Similarly, business metrics in a pediatric practice are generally different than in an adult practice. One reason is that laboratory expenses in a pediatric practice are often negligible, while they can be substantial in an adult practice. Another reason is that pediatric practices tend to require less investment in expensive equipment than do adult practices.

The point is that it’s like comparing apples to oranges if someone attempts to compare certain clinical and business metrics in a pediatric and teenage practice to those of an adult practice. While the daily billed production per doctor from treating patients might be higher in an adult practice, the profit per day may be higher in the pediatric and teenage practice due to the greater number of patients seen per day, the negligible lab expenses, and the lack of subsequent appointments.

The “scaffolding effect” of metrics in making strategic decisions

Clinical and business metrics form the “scaffolding” with which strategic management plans toward greater profitability are erected. However, don’t get caught up in metric paralysis where you measure, measure, measure and never apply human interaction to effect positive change. Instead, measure, analyze, decide, manage, and repeat.Using metrics in a proactive way will stop knee-jerk reactive management and lead to proactive planning that will have a positive effect on profitability.

Accounting for capacity

Capacity must be factored in when analyzing the metrics of a pediatric practice. What good does it do to increase new patient numbers with the goal of boosting production if the number of doctor appointments is limited by a shortage of (1) available days to schedule (time), (2) available operatories (space), (3) available staff (human resources), and so on? Likewise, the needs of new patients (high caries, low caries, no caries) also must be factored in. A practice that treats children with low to no caries rates will need greater capacity to generate the same production as a practice that treats children with high caries rates because hygiene-dispensed services produce considerably less revenue than doctor-dispensed services.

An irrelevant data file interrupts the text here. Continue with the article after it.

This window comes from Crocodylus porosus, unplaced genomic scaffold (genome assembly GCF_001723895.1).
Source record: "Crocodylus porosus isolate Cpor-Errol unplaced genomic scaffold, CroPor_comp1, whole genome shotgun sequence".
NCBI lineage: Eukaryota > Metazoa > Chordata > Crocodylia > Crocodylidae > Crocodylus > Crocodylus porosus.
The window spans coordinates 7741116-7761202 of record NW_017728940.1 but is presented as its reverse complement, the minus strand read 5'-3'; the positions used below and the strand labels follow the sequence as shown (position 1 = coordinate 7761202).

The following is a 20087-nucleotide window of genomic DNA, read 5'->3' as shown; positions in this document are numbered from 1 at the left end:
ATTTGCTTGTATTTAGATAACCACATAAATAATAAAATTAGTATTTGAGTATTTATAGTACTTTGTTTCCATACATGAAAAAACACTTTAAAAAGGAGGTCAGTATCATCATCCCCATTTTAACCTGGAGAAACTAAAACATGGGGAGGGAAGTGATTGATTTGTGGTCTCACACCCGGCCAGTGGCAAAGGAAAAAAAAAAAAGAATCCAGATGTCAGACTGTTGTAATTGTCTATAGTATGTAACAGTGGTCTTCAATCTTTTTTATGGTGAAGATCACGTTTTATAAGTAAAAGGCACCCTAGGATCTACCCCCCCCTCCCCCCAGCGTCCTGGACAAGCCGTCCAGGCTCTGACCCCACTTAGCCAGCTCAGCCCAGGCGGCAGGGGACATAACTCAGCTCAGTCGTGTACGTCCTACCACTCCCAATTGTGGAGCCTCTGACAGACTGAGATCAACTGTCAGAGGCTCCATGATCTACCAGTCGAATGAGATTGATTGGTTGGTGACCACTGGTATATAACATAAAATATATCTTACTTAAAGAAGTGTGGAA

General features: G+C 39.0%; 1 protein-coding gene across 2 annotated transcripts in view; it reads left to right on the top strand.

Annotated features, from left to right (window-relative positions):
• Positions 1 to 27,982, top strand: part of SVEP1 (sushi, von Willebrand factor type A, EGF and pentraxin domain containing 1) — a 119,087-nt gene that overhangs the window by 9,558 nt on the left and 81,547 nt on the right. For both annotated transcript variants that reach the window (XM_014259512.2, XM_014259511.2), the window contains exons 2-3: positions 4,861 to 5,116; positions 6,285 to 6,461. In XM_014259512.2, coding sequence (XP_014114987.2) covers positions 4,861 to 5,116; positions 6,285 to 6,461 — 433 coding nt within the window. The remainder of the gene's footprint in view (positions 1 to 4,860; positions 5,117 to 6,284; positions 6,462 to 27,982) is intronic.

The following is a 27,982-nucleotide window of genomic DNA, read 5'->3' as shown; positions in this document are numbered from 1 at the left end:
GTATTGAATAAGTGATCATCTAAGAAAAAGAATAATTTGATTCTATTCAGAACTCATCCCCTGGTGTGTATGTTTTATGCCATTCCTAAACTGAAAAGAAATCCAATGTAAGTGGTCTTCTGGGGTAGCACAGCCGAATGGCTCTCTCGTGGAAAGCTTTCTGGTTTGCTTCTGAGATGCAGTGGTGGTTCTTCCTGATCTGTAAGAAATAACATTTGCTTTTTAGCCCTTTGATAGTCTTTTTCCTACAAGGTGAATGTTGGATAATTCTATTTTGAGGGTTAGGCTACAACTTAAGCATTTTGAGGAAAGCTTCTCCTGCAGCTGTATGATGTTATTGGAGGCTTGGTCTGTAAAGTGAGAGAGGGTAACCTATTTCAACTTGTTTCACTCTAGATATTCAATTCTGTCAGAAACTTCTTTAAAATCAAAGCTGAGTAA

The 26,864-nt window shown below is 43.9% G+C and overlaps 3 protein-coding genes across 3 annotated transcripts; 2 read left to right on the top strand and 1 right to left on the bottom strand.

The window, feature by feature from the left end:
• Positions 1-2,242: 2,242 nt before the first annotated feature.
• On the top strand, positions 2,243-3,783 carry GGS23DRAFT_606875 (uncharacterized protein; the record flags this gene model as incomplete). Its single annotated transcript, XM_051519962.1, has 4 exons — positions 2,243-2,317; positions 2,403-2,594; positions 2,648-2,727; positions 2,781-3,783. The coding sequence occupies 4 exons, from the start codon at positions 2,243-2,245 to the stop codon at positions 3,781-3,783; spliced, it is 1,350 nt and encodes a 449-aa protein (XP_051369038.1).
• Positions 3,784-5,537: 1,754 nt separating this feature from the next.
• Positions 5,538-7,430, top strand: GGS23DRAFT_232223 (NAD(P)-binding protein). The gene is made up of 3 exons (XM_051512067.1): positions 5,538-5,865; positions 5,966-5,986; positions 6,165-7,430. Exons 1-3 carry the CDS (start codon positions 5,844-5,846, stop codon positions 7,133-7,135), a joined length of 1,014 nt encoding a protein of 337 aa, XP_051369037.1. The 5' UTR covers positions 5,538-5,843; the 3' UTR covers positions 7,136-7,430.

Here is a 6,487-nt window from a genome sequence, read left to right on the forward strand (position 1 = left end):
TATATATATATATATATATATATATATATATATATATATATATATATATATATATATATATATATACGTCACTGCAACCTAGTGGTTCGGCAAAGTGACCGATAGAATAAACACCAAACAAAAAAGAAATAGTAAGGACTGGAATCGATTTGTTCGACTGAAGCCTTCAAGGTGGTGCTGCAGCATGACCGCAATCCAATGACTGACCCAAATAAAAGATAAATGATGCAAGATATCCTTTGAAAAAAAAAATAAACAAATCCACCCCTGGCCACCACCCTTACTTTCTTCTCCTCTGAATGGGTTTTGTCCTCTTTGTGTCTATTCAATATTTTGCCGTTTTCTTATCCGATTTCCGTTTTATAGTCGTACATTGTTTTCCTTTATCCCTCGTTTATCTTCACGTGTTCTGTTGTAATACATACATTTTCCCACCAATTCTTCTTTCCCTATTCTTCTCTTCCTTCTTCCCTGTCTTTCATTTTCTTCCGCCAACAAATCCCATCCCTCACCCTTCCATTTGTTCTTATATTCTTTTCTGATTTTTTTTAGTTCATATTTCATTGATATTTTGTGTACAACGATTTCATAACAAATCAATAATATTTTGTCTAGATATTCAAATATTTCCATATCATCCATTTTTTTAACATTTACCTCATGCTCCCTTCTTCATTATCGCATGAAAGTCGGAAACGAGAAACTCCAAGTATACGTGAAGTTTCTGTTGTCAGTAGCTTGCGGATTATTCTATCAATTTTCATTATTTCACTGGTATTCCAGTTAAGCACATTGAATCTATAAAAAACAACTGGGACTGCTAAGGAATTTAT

Marketing is a favorite topic among pediatric dental practices. Many practices pride themselves on marketing metric success when the scheduling of new patients is well into the future. The scheduling metric, however, may indicate that capacity has been reached as doctors, chairs, staff, and more are insufficient to provide greater access to urgent scheduling. A practice that cannot accommodate same- or next-day new or returning appointments may need to examine its capacity. The old adage is often overlooked—the most important day in scheduling is today, and the next most important day is tomorrow. After that, patients lose interest. The point is that one metric (i.e., new patients) may be reduced by another metric (available appointments) when appointment availability does not match marketing response.

This is the basic concept behind pedometrics. In the June issue we’ll write about how you can apply this concept to your practice.


1. Martin JA, Hamilton BE, Ventura SJ, Osterman MJK, Wilson EC, Metthews TJ. Births: Final data for 2010. Natl Vital Stat Rep. 2012;61(1):1-72.

2. Nasseh K, Vujicic M. Dental benefits coverage rates increased for children and young adults in 2013. American Dental Association website. Accessed February 28, 2018.

Roger G. Sanger, DDS, MS, a pediatric dentist, cofounded one of the largest private multidoctor, multioffice pediatric dental groups, featuring two surgicenters, in California. He founded the Sanger Group, a pediatric strategic practice planning consulting company. He is also the course director of NuSmile’s Game Changers in Pediatric Dentistry course.

Scott Lauer, a pediatric dental consultant, founded Simply Kids Dental Consultants, which helps pediatric dentists become successful by creating solutions through practice metrics analysis and successful marketing plans. He was formerly director of business development at Pacific Dental Services, a multistate DSO with over 80 standalone pediatric offices. He is also the instructor of NuSmile’s Strategies for Practice Growth course.